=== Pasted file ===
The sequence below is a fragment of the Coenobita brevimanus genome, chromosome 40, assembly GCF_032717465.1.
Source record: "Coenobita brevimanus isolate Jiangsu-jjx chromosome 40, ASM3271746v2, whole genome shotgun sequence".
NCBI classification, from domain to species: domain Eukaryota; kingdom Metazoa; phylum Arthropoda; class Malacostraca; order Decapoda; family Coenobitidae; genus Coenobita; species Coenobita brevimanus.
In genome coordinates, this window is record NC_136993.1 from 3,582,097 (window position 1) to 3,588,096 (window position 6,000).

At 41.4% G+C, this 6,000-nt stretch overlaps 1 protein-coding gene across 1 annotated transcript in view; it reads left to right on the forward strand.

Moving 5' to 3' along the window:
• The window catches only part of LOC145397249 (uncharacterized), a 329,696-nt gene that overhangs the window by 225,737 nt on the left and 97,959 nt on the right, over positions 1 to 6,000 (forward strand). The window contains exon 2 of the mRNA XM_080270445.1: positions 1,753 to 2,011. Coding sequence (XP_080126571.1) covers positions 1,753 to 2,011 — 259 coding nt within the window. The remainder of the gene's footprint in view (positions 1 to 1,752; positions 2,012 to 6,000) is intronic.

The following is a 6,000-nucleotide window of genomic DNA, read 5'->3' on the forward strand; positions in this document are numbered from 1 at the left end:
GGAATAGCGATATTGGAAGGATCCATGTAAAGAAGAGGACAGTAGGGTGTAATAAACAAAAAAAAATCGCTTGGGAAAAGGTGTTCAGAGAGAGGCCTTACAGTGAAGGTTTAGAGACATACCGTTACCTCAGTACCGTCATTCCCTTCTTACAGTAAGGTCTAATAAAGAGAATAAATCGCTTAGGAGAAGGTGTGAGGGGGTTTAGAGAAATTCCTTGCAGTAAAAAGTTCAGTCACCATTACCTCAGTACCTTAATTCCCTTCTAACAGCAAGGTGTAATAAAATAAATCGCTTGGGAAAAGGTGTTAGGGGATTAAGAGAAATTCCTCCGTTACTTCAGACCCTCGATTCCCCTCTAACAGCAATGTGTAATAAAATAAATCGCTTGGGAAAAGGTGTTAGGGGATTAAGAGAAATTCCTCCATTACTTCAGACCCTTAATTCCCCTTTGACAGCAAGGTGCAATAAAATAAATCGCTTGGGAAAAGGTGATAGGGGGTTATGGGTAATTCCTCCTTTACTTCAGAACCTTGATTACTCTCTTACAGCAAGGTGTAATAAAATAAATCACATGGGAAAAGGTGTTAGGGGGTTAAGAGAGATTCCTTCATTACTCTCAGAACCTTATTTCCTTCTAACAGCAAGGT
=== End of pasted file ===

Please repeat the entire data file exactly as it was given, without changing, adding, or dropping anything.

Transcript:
The sequence below is a fragment of the Coenobita brevimanus genome, chromosome 40, assembly GCF_032717465.1.
Source record: "Coenobita brevimanus isolate Jiangsu-jjx chromosome 40, ASM3271746v2, whole genome shotgun sequence".
NCBI classification, from domain to species: domain Eukaryota; kingdom Metazoa; phylum Arthropoda; class Malacostraca; order Decapoda; family Coenobitidae; genus Coenobita; species Coenobita brevimanus.
In genome coordinates, this window is record NC_136993.1 from 3,582,097 (window position 1) to 3,588,096 (window position 6,000).

At 41.4% G+C, this 6,000-nt stretch overlaps 1 protein-coding gene across 1 annotated transcript in view; it reads left to right on the forward strand.

Moving 5' to 3' along the window:
• The window catches only part of LOC145397249 (uncharacterized), a 329,696-nt gene that overhangs the window by 225,737 nt on the left and 97,959 nt on the right, over positions 1 to 6,000 (forward strand). The window contains exon 2 of the mRNA XM_080270445.1: positions 1,753 to 2,011. Coding sequence (XP_080126571.1) covers positions 1,753 to 2,011 — 259 coding nt within the window. The remainder of the gene's footprint in view (positions 1 to 1,752; positions 2,012 to 6,000) is intronic.

The following is a 6,000-nucleotide window of genomic DNA, read 5'->3' on the forward strand; positions in this document are numbered from 1 at the left end:
GGAATAGCGATATTGGAAGGATCCATGTAAAGAAGAGGACAGTAGGGTGTAATAAACAAAAAAAAATCGCTTGGGAAAAGGTGTTCAGAGAGAGGCCTTACAGTGAAGGTTTAGAGACATACCGTTACCTCAGTACCGTCATTCCCTTCTTACAGTAAGGTCTAATAAAGAGAATAAATCGCTTAGGAGAAGGTGTGAGGGGGTTTAGAGAAATTCCTTGCAGTAAAAAGTTCAGTCACCATTACCTCAGTACCTTAATTCCCTTCTAACAGCAAGGTGTAATAAAATAAATCGCTTGGGAAAAGGTGTTAGGGGATTAAGAGAAATTCCTCCGTTACTTCAGACCCTCGATTCCCCTCTAACAGCAATGTGTAATAAAATAAATCGCTTGGGAAAAGGTGTTAGGGGATTAAGAGAAATTCCTCCATTACTTCAGACCCTTAATTCCCCTTTGACAGCAAGGTGCAATAAAATAAATCGCTTGGGAAAAGGTGATAGGGGGTTATGGGTAATTCCTCCTTTACTTCAGAACCTTGATTACTCTCTTACAGCAAGGTGTAATAAAATAAATCACATGGGAAAAGGTGTTAGGGGGTTAAGAGAGATTCCTTCATTACTCTCAGAACCTTATTTCCTTCTAACAGCAAGGT